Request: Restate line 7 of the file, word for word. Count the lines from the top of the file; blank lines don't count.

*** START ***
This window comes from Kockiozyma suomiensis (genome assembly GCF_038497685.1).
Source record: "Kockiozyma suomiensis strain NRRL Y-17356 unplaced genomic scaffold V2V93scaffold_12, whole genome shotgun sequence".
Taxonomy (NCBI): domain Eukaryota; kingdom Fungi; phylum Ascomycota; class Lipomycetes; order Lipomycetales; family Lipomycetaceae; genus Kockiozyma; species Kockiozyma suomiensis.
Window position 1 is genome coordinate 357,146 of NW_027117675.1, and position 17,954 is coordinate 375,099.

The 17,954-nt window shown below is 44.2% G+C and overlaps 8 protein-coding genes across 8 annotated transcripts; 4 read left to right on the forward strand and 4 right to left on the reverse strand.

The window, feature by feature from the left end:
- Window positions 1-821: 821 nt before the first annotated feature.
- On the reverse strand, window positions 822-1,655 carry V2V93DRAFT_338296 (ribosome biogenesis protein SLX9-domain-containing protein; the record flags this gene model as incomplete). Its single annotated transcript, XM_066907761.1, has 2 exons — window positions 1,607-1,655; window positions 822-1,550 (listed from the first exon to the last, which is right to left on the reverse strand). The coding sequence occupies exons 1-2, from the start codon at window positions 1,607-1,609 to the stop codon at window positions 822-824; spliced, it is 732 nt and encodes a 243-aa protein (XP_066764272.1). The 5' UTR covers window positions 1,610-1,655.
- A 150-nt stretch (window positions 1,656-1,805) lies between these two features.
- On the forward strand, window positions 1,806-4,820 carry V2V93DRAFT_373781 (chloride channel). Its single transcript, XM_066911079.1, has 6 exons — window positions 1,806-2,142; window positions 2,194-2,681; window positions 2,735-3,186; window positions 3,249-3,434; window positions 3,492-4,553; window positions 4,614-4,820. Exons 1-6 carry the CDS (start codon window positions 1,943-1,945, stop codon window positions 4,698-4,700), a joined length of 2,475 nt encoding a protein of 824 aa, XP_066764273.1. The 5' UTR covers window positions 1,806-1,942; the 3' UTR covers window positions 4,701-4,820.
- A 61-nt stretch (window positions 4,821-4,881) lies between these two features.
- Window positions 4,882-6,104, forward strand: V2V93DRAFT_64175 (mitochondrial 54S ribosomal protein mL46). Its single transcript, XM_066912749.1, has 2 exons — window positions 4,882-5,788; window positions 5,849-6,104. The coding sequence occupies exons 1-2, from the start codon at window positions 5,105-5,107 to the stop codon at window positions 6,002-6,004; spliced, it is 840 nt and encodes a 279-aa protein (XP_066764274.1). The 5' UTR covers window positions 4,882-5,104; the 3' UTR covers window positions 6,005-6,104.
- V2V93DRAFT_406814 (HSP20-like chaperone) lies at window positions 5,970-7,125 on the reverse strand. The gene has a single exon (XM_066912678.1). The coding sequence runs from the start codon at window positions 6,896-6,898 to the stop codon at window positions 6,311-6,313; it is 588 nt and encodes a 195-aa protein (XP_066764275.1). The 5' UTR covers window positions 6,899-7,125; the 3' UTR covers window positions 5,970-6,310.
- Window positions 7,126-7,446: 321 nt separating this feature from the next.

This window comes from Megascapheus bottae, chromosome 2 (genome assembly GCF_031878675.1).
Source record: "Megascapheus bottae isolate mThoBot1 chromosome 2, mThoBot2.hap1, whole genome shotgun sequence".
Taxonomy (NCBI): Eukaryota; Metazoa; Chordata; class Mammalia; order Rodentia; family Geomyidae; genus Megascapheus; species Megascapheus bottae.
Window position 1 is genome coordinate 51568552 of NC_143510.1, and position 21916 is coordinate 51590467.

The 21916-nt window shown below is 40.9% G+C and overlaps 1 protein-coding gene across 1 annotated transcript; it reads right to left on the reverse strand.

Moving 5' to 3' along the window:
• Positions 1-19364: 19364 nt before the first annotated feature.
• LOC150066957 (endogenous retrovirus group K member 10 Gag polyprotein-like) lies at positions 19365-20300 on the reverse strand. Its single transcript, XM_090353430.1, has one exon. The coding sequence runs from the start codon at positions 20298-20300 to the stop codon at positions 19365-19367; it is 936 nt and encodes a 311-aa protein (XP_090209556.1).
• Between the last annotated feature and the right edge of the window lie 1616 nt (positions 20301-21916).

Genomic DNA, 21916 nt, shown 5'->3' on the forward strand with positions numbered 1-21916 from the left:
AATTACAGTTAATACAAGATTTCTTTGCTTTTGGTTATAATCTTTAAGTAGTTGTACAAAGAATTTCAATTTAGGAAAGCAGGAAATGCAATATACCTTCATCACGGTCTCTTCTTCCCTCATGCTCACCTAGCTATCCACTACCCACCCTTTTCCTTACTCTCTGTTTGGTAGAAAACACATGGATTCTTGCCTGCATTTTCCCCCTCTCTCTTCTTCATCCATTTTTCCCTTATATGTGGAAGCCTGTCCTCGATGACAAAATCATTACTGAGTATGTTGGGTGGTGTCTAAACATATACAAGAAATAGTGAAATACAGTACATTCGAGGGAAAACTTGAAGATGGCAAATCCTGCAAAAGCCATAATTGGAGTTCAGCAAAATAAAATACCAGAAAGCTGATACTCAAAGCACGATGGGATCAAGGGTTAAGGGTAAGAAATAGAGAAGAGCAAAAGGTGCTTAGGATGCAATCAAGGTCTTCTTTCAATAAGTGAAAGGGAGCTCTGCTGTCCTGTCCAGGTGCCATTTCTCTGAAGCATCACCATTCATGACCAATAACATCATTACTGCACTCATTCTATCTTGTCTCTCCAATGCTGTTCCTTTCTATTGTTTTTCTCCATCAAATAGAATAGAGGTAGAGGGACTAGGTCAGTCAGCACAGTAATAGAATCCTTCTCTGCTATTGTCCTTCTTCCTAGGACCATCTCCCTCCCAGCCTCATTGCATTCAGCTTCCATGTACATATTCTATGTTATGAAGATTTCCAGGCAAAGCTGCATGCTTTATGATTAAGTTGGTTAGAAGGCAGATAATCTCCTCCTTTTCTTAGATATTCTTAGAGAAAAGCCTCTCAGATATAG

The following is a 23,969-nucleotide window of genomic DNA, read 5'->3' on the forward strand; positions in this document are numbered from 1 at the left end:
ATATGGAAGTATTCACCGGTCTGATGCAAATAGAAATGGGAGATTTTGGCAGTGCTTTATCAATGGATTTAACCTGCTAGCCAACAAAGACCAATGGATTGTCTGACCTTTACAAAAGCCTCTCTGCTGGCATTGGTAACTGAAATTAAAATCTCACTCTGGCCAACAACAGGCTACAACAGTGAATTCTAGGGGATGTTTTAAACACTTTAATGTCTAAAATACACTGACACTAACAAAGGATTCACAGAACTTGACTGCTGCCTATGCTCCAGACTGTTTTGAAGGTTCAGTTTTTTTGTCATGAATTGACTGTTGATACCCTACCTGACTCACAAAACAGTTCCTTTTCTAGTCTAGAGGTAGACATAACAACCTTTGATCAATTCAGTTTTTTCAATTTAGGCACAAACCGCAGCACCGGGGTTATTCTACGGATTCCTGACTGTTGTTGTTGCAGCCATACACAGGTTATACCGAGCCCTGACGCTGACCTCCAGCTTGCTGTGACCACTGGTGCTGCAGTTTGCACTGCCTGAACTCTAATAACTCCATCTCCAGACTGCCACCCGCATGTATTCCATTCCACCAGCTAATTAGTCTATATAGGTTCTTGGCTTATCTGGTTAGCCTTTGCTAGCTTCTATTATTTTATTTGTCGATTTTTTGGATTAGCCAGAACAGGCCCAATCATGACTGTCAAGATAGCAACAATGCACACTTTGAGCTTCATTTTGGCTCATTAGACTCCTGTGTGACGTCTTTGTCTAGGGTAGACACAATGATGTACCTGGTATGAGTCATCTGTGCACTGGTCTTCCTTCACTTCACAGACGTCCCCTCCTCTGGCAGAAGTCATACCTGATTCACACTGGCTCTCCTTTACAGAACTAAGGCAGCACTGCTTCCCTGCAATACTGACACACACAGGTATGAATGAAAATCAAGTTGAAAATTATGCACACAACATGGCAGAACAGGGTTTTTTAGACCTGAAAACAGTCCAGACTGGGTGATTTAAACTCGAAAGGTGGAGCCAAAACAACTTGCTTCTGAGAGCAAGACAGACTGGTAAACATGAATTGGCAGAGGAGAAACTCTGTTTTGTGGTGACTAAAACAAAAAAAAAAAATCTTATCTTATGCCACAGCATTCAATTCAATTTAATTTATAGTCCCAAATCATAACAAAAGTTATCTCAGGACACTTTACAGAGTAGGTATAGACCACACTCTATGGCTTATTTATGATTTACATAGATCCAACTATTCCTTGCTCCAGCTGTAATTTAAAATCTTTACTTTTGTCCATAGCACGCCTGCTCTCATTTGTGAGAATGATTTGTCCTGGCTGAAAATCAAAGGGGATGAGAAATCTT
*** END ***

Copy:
- Window positions 1-821: 821 nt before the first annotated feature.